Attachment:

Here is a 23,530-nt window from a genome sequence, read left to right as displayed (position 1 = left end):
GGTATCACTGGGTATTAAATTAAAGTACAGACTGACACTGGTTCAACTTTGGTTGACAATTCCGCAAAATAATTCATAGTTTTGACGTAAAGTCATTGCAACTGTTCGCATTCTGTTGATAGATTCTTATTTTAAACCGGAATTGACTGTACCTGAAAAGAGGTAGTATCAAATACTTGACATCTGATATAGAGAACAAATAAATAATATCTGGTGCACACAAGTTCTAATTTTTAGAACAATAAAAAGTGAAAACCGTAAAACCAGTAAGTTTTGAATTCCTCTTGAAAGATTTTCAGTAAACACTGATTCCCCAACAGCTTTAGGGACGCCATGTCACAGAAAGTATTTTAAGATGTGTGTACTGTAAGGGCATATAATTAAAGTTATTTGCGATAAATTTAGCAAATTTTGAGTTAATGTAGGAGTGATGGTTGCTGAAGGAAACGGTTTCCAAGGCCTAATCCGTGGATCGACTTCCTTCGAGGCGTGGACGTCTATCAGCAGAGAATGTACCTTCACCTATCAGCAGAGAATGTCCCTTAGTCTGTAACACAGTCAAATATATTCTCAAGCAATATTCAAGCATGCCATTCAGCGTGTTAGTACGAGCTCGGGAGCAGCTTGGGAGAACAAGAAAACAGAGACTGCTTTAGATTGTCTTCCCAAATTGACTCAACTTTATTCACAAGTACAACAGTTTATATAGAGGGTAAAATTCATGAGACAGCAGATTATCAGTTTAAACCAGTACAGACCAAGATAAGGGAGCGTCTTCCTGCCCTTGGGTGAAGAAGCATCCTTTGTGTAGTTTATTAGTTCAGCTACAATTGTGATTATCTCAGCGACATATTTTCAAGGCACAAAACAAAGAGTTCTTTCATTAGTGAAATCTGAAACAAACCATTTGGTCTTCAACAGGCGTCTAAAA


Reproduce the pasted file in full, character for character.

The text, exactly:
Here is a 23,530-nt window from a genome sequence, read left to right as displayed (position 1 = left end):
GGTATCACTGGGTATTAAATTAAAGTACAGACTGACACTGGTTCAACTTTGGTTGACAATTCCGCAAAATAATTCATAGTTTTGACGTAAAGTCATTGCAACTGTTCGCATTCTGTTGATAGATTCTTATTTTAAACCGGAATTGACTGTACCTGAAAAGAGGTAGTATCAAATACTTGACATCTGATATAGAGAACAAATAAATAATATCTGGTGCACACAAGTTCTAATTTTTAGAACAATAAAAAGTGAAAACCGTAAAACCAGTAAGTTTTGAATTCCTCTTGAAAGATTTTCAGTAAACACTGATTCCCCAACAGCTTTAGGGACGCCATGTCACAGAAAGTATTTTAAGATGTGTGTACTGTAAGGGCATATAATTAAAGTTATTTGCGATAAATTTAGCAAATTTTGAGTTAATGTAGGAGTGATGGTTGCTGAAGGAAACGGTTTCCAAGGCCTAATCCGTGGATCGACTTCCTTCGAGGCGTGGACGTCTATCAGCAGAGAATGTACCTTCACCTATCAGCAGAGAATGTCCCTTAGTCTGTAACACAGTCAAATATATTCTCAAGCAATATTCAAGCATGCCATTCAGCGTGTTAGTACGAGCTCGGGAGCAGCTTGGGAGAACAAGAAAACAGAGACTGCTTTAGATTGTCTTCCCAAATTGACTCAACTTTATTCACAAGTACAACAGTTTATATAGAGGGTAAAATTCATGAGACAGCAGATTATCAGTTTAAACCAGTACAGACCAAGATAAGGGAGCGTCTTCCTGCCCTTGGGTGAAGAAGCATCCTTTGTGTAGTTTATTAGTTCAGCTACAATTGTGATTATCTCAGCGACATATTTTCAAGGCACAAAACAAAGAGTTCTTTCATTAGTGAAATCTGAAACAAACCATTTGGTCTTCAACAGGCGTCTAAAA